Primary Market Research – This is collected directly from the foreign marketplace via interviews, surveys and direct contact with customers and/or representatives. However bespoke and targeted primary market research is both time consuming and can be expensive.
Secondary Market Research – Many businesses prefer conducting desk research, using data that is available from multiple resources including:
- Online business information databases
- International news reports (televised, printed, online)
- Trade and economic statistics (printed, online)
- Trade agencies
Classifying Products & Services – To conduct your market research using an online business information database requires you to classify your products and services against a comprehensive classification system.
- To be effective it is important that you are able to classify your product or service accurately, therefore the more specific detail available within that classification system the better.
- This will enable you to use the classification system to target and refine your searches in order to find out more about the international market & potential competitors.
- As an exporter of a new product that is not yet classified, or to establish the potential international customer base you can use your existing & potential customer profiles. Focusing on their products & services and using the classification system, you can then find similar types of company.
Additional Market Factors – Additional factors to consider are the political & cultural climate, economic stability, geographic factors, as well as market accessibility. However business information can help to provide some of these answers, such as:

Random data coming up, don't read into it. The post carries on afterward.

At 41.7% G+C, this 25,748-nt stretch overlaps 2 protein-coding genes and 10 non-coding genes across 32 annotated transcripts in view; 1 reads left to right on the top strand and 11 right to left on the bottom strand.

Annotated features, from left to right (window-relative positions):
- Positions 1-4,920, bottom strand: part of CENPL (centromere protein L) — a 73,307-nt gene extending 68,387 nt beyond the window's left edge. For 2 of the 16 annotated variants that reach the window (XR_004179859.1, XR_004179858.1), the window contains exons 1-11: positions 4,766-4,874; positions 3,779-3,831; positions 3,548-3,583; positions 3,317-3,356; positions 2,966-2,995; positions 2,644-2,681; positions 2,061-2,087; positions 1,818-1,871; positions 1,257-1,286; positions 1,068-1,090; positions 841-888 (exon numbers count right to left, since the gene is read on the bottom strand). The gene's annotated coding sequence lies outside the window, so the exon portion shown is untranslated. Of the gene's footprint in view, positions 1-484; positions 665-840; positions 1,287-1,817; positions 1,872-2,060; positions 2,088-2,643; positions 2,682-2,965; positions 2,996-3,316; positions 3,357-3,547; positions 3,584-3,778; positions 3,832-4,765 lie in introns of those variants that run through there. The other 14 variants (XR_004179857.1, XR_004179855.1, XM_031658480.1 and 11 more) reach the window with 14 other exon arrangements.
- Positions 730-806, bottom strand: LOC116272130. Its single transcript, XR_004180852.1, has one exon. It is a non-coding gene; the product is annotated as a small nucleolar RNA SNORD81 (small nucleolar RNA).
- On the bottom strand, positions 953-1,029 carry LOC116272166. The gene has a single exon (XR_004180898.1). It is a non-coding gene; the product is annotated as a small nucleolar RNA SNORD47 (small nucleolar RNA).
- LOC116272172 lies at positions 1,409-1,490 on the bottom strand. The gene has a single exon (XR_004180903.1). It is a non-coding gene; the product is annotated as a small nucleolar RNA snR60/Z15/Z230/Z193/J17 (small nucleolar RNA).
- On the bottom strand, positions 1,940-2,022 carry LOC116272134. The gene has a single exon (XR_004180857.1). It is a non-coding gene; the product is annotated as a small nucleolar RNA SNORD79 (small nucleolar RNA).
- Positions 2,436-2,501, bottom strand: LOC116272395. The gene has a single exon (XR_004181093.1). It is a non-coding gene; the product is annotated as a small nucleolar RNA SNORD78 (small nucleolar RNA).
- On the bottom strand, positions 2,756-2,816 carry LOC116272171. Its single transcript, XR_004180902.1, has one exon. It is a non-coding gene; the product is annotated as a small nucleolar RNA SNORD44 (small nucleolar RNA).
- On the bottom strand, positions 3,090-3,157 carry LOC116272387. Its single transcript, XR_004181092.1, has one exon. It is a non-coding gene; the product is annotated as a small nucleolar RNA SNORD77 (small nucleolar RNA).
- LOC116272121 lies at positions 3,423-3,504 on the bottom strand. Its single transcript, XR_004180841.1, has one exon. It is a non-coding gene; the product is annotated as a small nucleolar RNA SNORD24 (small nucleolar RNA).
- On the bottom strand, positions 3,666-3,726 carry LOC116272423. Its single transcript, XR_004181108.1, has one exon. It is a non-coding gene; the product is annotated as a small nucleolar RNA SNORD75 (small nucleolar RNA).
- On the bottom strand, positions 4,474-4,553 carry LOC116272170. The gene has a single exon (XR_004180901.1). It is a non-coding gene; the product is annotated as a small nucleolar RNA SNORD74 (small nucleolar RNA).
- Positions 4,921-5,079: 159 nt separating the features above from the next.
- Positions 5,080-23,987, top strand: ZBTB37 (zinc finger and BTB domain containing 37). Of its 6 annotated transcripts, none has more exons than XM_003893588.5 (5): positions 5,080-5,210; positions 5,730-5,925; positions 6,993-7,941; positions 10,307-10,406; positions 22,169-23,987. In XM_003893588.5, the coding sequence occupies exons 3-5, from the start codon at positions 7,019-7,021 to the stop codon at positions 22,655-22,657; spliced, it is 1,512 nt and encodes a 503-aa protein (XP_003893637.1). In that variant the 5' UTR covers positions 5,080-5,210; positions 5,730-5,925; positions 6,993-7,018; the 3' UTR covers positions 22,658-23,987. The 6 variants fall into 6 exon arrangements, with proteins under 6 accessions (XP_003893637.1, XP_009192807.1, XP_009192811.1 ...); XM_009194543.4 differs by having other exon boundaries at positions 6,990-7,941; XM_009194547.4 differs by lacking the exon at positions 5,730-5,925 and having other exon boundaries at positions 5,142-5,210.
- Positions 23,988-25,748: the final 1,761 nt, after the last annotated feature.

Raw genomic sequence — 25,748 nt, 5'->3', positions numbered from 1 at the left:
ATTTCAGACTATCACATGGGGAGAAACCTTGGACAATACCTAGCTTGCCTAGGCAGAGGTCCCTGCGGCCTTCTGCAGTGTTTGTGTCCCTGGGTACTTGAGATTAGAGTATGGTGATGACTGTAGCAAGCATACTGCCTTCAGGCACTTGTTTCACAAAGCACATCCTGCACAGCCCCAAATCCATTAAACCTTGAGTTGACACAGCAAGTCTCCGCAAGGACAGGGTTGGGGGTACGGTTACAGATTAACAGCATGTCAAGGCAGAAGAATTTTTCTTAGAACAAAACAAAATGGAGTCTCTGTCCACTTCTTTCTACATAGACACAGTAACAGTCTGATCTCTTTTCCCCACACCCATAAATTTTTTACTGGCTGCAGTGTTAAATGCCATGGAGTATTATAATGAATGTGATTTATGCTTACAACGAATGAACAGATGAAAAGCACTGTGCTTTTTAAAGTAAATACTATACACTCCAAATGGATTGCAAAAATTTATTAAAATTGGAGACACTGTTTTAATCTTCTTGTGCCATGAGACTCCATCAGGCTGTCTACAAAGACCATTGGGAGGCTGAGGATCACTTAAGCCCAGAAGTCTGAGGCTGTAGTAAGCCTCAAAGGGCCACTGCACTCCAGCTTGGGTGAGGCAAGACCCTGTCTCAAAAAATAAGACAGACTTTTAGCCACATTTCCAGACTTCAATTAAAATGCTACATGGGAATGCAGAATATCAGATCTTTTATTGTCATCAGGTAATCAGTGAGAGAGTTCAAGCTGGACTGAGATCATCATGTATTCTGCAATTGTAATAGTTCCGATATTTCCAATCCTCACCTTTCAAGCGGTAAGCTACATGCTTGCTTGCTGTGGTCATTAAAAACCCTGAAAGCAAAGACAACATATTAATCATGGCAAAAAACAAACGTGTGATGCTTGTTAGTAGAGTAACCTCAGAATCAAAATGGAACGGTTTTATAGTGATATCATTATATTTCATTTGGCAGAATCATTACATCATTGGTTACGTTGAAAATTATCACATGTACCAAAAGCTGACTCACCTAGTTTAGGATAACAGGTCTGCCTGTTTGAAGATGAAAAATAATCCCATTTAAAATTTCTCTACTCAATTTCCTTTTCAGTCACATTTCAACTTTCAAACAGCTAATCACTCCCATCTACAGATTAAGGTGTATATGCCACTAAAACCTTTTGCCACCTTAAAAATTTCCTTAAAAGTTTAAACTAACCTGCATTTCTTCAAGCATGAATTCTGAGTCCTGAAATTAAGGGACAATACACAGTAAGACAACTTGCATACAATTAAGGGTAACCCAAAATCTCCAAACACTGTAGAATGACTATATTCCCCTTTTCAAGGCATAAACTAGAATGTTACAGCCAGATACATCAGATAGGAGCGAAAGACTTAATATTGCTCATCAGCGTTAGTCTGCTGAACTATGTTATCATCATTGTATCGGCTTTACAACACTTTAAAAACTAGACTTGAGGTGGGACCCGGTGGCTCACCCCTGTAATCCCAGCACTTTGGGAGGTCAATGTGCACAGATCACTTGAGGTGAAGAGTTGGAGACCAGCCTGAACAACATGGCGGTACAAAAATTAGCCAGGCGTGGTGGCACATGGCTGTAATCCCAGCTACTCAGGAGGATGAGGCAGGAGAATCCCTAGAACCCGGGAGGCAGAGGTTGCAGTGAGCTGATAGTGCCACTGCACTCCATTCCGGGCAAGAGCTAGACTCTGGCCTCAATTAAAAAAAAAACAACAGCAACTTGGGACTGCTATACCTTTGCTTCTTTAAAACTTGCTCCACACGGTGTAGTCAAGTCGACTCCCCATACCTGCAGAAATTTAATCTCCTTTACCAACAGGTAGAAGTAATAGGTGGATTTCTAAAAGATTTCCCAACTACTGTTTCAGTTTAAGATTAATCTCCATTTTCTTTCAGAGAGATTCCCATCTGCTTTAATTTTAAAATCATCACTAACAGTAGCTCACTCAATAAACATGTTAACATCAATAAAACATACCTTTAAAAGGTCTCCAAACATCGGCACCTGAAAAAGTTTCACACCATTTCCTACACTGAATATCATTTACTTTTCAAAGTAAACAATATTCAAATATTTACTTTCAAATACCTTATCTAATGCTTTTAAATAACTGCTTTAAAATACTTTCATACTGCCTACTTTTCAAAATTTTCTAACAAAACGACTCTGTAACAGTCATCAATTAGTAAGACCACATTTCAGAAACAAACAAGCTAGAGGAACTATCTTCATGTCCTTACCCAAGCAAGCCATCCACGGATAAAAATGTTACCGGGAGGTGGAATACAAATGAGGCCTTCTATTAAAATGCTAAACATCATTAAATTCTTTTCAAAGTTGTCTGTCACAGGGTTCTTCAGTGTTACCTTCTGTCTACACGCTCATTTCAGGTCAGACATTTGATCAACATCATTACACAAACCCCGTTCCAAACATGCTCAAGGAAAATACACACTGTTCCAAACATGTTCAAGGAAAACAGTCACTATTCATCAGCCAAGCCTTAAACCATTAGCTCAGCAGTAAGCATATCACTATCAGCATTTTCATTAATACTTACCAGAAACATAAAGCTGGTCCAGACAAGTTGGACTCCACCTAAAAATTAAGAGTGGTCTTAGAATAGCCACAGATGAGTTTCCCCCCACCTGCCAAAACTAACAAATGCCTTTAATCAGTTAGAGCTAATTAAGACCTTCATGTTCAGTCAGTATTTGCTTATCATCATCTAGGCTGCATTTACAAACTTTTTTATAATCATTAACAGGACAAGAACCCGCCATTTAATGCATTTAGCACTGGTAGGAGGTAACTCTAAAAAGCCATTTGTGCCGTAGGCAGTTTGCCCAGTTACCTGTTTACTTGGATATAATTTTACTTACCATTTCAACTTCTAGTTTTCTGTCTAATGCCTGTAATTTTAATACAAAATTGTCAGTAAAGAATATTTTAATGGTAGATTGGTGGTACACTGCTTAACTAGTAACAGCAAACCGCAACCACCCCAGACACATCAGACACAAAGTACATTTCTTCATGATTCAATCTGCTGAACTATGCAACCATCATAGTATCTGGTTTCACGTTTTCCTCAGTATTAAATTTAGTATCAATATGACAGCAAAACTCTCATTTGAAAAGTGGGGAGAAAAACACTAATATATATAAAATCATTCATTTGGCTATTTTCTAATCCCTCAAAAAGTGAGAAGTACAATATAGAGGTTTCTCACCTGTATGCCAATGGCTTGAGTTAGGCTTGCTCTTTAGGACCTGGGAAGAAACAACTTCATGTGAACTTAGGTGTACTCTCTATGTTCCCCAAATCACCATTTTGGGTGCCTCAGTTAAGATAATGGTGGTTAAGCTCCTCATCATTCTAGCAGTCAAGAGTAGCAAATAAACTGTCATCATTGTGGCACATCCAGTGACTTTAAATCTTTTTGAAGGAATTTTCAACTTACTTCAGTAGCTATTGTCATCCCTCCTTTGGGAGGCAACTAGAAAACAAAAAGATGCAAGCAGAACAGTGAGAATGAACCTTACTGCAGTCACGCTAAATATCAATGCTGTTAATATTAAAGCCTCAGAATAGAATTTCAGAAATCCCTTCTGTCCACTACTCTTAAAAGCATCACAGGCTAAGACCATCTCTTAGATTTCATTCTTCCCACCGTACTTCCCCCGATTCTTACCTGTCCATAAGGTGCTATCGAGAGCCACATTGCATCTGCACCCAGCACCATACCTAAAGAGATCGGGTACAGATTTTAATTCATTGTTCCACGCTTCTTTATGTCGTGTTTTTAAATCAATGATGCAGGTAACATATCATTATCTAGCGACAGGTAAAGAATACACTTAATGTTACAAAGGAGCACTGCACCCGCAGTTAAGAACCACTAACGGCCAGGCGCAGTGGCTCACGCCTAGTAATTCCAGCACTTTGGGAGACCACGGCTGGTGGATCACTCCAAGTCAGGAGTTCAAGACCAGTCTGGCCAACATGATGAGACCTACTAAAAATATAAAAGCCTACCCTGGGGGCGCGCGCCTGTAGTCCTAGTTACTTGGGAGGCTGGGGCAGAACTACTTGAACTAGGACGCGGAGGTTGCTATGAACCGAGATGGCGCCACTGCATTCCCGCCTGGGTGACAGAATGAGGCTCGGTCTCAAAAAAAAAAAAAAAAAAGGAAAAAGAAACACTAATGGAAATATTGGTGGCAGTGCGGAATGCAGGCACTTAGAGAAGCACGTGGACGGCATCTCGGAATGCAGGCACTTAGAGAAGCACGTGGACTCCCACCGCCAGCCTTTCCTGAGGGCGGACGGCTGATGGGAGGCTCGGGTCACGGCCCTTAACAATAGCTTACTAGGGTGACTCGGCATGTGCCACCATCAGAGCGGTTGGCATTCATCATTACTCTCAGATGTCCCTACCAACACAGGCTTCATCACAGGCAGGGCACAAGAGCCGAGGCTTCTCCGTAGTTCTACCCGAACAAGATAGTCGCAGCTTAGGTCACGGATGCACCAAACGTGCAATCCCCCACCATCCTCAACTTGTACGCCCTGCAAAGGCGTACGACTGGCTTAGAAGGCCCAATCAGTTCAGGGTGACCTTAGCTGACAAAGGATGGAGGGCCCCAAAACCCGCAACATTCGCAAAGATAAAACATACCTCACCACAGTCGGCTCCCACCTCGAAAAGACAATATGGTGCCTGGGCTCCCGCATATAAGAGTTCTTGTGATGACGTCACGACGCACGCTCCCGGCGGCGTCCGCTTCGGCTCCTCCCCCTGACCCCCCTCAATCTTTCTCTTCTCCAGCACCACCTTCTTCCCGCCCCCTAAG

- Identifying the existing export or import business within your target markets.
- If there is too much competition this may make it difficult and expensive to penetrate a given market, although if competitors are doing well, there could well be the opportunity and potential for market growth.
- Entering smaller more focused markets, where fewer competitors have setup up shop, gives you more opportunity to grow with the market.
- What has been the growth rate of your target market over the last few year.
- Decide how to distribute and promote your products or services – online direct sales or by using an agent or distributor, where you will benefit from their local knowledge.
Visit your export market
Ideally, visiting the market or markets should involve direct contact with potential customers, agents, distributors and government authorities and will enable you to build a clear picture of the business conditions that might affect your export strategy.
Of course it makes sense to seek help with this and your Department for International Trade Advisers should be considered key contacts for help and advice on events, trade missions and organised trade visits.